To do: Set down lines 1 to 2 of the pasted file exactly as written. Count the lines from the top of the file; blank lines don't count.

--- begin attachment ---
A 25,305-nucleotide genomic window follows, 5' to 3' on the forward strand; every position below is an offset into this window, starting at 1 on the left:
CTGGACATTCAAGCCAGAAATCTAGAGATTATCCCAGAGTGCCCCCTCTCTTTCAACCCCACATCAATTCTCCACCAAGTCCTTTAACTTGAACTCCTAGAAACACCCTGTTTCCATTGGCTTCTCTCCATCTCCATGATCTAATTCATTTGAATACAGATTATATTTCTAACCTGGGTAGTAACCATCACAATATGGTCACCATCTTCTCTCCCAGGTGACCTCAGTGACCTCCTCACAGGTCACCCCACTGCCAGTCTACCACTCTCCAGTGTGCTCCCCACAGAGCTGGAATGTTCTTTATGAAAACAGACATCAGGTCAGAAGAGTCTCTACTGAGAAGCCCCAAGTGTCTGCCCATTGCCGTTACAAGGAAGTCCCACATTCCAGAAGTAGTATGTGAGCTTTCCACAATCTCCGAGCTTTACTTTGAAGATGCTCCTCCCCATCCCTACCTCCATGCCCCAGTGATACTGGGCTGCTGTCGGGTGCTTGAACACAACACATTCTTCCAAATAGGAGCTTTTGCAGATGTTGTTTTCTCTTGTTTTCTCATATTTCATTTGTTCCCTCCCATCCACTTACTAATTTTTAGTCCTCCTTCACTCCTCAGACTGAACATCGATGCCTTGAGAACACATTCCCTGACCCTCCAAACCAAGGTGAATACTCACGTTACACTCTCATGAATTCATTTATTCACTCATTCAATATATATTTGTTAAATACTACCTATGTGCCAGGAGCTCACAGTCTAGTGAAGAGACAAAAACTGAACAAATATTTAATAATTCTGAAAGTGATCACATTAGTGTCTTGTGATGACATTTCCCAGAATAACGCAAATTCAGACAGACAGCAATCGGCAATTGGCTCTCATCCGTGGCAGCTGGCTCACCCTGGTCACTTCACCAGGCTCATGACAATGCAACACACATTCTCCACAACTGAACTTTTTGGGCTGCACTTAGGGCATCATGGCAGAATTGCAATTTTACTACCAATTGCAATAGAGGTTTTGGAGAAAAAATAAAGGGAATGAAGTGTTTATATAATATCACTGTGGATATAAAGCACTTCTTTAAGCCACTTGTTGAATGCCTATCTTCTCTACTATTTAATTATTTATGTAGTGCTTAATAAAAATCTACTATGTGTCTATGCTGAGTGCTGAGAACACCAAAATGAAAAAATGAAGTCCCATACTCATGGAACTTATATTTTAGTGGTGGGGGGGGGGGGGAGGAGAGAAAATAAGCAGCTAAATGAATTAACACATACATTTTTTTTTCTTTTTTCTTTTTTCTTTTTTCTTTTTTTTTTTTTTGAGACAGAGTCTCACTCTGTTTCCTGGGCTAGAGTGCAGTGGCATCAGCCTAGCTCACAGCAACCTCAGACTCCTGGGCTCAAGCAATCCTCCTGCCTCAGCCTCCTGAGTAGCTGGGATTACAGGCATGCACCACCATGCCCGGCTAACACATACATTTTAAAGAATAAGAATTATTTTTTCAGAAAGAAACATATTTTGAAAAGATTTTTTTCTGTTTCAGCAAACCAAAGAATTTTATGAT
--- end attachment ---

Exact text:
A 25,305-nucleotide genomic window follows, 5' to 3' on the forward strand; every position below is an offset into this window, starting at 1 on the left:
CTGGACATTCAAGCCAGAAATCTAGAGATTATCCCAGAGTGCCCCCTCTCTTTCAACCCCACATCAATTCTCCACCAAGTCCTTTAACTTGAACTCCTAGAAACACCCTGTTTCCATTGGCTTCTCTCCATCTCCATGATCTAATTCATTTGAATACAGATTATATTTCTAACCTGGGTAGTAACCATCACAATATGGTCACCATCTTCTCTCCCAGGTGACCTCAGTGACCTCCTCACAGGTCACCCCACTGCCAGTCTACCACTCTCCAGTGTGCTCCCCACAGAGCTGGAATGTTCTTTATGAAAACAGACATCAGGTCAGAAGAGTCTCTACTGAGAAGCCCCAAGTGTCTGCCCATTGCCGTTACAAGGAAGTCCCACATTCCAGAAGTAGTATGTGAGCTTTCCACAATCTCCGAGCTTTACTTTGAAGATGCTCCTCCCCATCCCTACCTCCATGCCCCAGTGATACTGGGCTGCTGTCGGGTGCTTGAACACAACACATTCTTCCAAATAGGAGCTTTTGCAGATGTTGTTTTCTCTTGTTTTCTCATATTTCATTTGTTCCCTCCCATCCACTTACTAATTTTTAGTCCTCCTTCACTCCTCAGACTGAACATCGATGCCTTGAGAACACATTCCCTGACCCTCCAAACCAAGGTGAATACTCACGTTACACTCTCATGAATTCATTTATTCACTCATTCAATATATATTTGTTAAATACTACCTATGTGCCAGGAGCTCACAGTCTAGTGAAGAGACAAAAACTGAACAAATATTTAATAATTCTGAAAGTGATCACATTAGTGTCTTGTGATGACATTTCCCAGAATAACGCAAATTCAGACAGACAGCAATCGGCAATTGGCTCTCATCCGTGGCAGCTGGCTCACCCTGGTCACTTCACCAGGCTCATGACAATGCAACACACATTCTCCACAACTGAACTTTTTGGGCTGCACTTAGGGCATCATGGCAGAATTGCAATTTTACTACCAATTGCAATAGAGGTTTTGGAGAAAAAATAAAGGGAATGAAGTGTTTATATAATATCACTGTGGATATAAAGCACTTCTTTAAGCCACTTGTTGAATGCCTATCTTCTCTACTATTTAATTATTTATGTAGTGCTTAATAAAAATCTACTATGTGTCTATGCTGAGTGCTGAGAACACCAAAATGAAAAAATGAAGTCCCATACTCATGGAACTTATATTTTAGTGGTGGGGGGGGGGGGGAGGAGAGAAAATAAGCAGCTAAATGAATTAACACATACATTTTTTTTTCTTTTTTCTTTTTTCTTTTTTCTTTTTTTTTTTTTTGAGACAGAGTCTCACTCTGTTTCCTGGGCTAGAGTGCAGTGGCATCAGCCTAGCTCACAGCAACCTCAGACTCCTGGGCTCAAGCAATCCTCCTGCCTCAGCCTCCTGAGTAGCTGGGATTACAGGCATGCACCACCATGCCCGGCTAACACATACATTTTAAAGAATAAGAATTATTTTTTCAGAAAGAAACATATTTTGAAAAGATTTTTTTCTGTTTCAGCAAACCAAAGAATTTTATGAT